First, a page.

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The Hispanic Retail 360 event is barely over, and we’re already looking forward to 2012, when the event will move up the Pacific Coast Highway to El Pueblo de Nuestra Señora la Reina de los Angeles de Porciúncula -- known today as Los Angeles, the City of Angels. It was revealed that next year’s venue will be the JW Marriott in the heart of LA, surrounded by great food, entertainment and nightlife.
Here’s a quick recap of this year’s event. Everyone, sponsors, exhibitors and attendees alike, enjoyed the event this year. I’ve been connected with the HR 360 Summit since 2007, and each year the content has exceeded expectations with a growing audience of attendees. This year, the event attracted more than 600 participants.
Sponsors and exhibitor giveaways rocked the summit when Wrigley’s raffled off a guitar from the Mexican rock band Mana. The event’s presenting sponsor, PepsiCo, stole the show with dramatic and powerful displays accompanied by an abundance of product samples of snacks and beverages, which kept everyone content and energized. PepsiCo even assured that everyone enjoyed music by adding “Marichi’s Pepsi” to the mix.
The presenters also kept the event going with their own brand of energy and insightful comments. The initial panel delved into the importance of diversity within organizations. Representatives from Target (Annie Zipfel), Safeway (Dian Emerson) and PepsiCo (Marie Quintana), led by the panel’s moderator, Alison Paul, vice chairman, U.S. retail leader and principal at Deloitte Consulting LLP and representing the Network of Executive Women, discussed learnings from within their own organizations. Cesar Melgoza, founder of Geoscape, also led a spirited conversation about the changing landscape of America and the need to consider the Hispanic market in a more mainstream way.
Thursday was kicked off by a rousing speech from Mexico’s former president, Vicente Fox. The onetime head of state offered his perspective on tough and sensitive subjects for most Americans: immigration and drugs. If the former president’s commentary on drugs found its way to the U.S. media, it would keep nightly news and Sunday morning news shows in enough material to sustain their programs through the next ratings period. Fox’s unexpected boldness, unusual in a political leader, kept everyone at the edge of their seats.
Music artist Armando Christian Perez, aka Pitbull, followed the former president. It wasn’t an easy act to follow, but Don Armando was also in rare form with his rap and swagger. Pitbull is arguably one of the hottest artists in music today, performing songs with top names in the industry, collaborating with superstars P. Diddy and Wyclef Jean, and endorsing a slew of products. It took just a minute for Pitbull to win the audience over and for us to understand why connecting with a celebrity to reach the Hispanic market is such a compelling idea.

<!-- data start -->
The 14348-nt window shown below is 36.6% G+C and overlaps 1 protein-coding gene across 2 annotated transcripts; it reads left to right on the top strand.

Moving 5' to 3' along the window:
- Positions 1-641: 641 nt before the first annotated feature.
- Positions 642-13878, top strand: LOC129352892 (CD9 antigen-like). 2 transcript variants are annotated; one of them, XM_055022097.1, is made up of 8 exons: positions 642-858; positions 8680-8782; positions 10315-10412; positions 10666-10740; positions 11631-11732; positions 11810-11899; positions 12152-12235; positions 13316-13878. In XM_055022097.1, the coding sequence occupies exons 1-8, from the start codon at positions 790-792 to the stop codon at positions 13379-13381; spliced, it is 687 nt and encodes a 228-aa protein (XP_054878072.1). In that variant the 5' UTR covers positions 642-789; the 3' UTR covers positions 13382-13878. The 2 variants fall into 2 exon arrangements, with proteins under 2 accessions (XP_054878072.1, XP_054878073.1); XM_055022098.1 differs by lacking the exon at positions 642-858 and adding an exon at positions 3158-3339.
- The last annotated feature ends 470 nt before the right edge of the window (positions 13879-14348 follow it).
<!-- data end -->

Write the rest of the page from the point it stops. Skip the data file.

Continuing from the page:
John Goodman from Sears Holdings provided further insight to why celebrity collaboration can be a legitimate option as he spoke about Kmart’s connection with another hot Hispanic celeb: "Modern Family" actress Sofia Vergara. Julie Victor from Telemundo also provided more insight on how to connect with Latin youth and how they respond to entertainment.
Jose Luis Prado rounded out Wednesday morning’s activities. Prado, the new president of Quaker Foods & Snacks North America, offered a business case that extolled the challenges and opportunities of introducing brands from Mexico to build U.S. Hispanic sensibility.
The event’s last presentation was also a tribute to the quality of this year’s faculty presenters. We’ve heard from Terry Soto, president of About Marketing, in the past, and she always shares her passion and insights about alignment of internal resources within organizations trying to appeal to the Hispanic consumer. This year, Terry was joined by Lisa Kranc, SVP, marketing at Auto Zone. The presentation provided attendees with a real-world glimpse of the heavy lifting that goes on behind the scenes in corporate America to get aligned correctly before executing a communications plan.
The concurrent workshops also provided multiple opportunities for attendees to gather more information about Hispanic marketing and what other companies are doing to be successful. Companies like Dieste, one of the country’s leading firms in Hispanic advertising, whose key executives, Kelly Ravestjin, account planning, and Roberto Saucedo, executive creative director, provided a better understanding of Latina consumers. Additionally, Juan Carlos Martin from Innovasport shared insights about launching a new retail stores in the U.S. market, and Alexandra Vegas from Procter & Gamble provided more data and information on successfully connecting with Hispanics and winning at center store.
Most of the presentations are available on the HR 360 Summit website at www.hispanicretail360.com. Video of the store tours, interviews with key presenters and footage from the show will also be available shortly. If you’re looking for one conference to attend that would offer enough content to help you move your company’s Hispanic initiative forward, then the Hispanic Retail 360 Summit is that event.
The author is the co-founder of XL Edge and a managing partner of the XL Alliance, a retail branding organization dedicated to helping business executives maximize their efforts into profitable growth. Martin also serves as the official master of ceremonies of the Hispanic Retail 360 Summit. For more information, visit www.xledge.com.